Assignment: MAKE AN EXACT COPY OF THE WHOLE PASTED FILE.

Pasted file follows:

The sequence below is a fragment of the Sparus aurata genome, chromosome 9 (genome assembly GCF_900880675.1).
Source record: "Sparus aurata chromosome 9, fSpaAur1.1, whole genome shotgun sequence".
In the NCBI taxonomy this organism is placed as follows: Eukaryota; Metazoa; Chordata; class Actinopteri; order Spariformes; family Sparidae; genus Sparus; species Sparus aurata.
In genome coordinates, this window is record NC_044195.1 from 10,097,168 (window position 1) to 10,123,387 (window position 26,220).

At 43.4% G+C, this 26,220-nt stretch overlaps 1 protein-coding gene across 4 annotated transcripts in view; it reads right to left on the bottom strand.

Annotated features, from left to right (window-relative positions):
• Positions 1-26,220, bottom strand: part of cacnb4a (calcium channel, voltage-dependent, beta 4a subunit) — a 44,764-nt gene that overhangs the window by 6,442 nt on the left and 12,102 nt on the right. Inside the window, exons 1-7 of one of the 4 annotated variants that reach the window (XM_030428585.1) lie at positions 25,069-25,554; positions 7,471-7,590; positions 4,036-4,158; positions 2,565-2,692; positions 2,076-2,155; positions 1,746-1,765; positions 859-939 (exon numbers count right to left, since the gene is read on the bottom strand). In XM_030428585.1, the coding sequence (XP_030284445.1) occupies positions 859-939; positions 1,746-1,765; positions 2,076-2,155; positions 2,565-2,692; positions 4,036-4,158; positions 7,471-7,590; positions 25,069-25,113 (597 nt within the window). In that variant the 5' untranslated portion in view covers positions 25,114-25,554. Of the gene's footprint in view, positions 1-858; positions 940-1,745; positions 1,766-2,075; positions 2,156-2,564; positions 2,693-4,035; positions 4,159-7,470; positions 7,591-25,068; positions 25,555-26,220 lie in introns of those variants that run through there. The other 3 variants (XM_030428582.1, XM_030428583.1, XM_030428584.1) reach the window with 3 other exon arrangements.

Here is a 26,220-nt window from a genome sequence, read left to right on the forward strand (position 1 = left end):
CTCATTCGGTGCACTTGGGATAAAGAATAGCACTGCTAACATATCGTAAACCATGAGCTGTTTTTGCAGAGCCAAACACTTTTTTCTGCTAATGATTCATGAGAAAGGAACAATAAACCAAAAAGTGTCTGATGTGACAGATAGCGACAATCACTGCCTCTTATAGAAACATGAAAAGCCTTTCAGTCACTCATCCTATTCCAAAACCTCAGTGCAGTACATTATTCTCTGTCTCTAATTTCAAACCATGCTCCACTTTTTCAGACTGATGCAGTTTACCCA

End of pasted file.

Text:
The sequence below is a fragment of the Sparus aurata genome, chromosome 9 (genome assembly GCF_900880675.1).
Source record: "Sparus aurata chromosome 9, fSpaAur1.1, whole genome shotgun sequence".
In the NCBI taxonomy this organism is placed as follows: Eukaryota; Metazoa; Chordata; class Actinopteri; order Spariformes; family Sparidae; genus Sparus; species Sparus aurata.
In genome coordinates, this window is record NC_044195.1 from 10,097,168 (window position 1) to 10,123,387 (window position 26,220).

At 43.4% G+C, this 26,220-nt stretch overlaps 1 protein-coding gene across 4 annotated transcripts in view; it reads right to left on the bottom strand.

Annotated features, from left to right (window-relative positions):
• Positions 1-26,220, bottom strand: part of cacnb4a (calcium channel, voltage-dependent, beta 4a subunit) — a 44,764-nt gene that overhangs the window by 6,442 nt on the left and 12,102 nt on the right. Inside the window, exons 1-7 of one of the 4 annotated variants that reach the window (XM_030428585.1) lie at positions 25,069-25,554; positions 7,471-7,590; positions 4,036-4,158; positions 2,565-2,692; positions 2,076-2,155; positions 1,746-1,765; positions 859-939 (exon numbers count right to left, since the gene is read on the bottom strand). In XM_030428585.1, the coding sequence (XP_030284445.1) occupies positions 859-939; positions 1,746-1,765; positions 2,076-2,155; positions 2,565-2,692; positions 4,036-4,158; positions 7,471-7,590; positions 25,069-25,113 (597 nt within the window). In that variant the 5' untranslated portion in view covers positions 25,114-25,554. Of the gene's footprint in view, positions 1-858; positions 940-1,745; positions 1,766-2,075; positions 2,156-2,564; positions 2,693-4,035; positions 4,159-7,470; positions 7,591-25,068; positions 25,555-26,220 lie in introns of those variants that run through there. The other 3 variants (XM_030428582.1, XM_030428583.1, XM_030428584.1) reach the window with 3 other exon arrangements.

Here is a 26,220-nt window from a genome sequence, read left to right on the forward strand (position 1 = left end):
CTCATTCGGTGCACTTGGGATAAAGAATAGCACTGCTAACATATCGTAAACCATGAGCTGTTTTTGCAGAGCCAAACACTTTTTTCTGCTAATGATTCATGAGAAAGGAACAATAAACCAAAAAGTGTCTGATGTGACAGATAGCGACAATCACTGCCTCTTATAGAAACATGAAAAGCCTTTCAGTCACTCATCCTATTCCAAAACCTCAGTGCAGTACATTATTCTCTGTCTCTAATTTCAAACCATGCTCCACTTTTTCAGACTGATGCAGTTTACCCA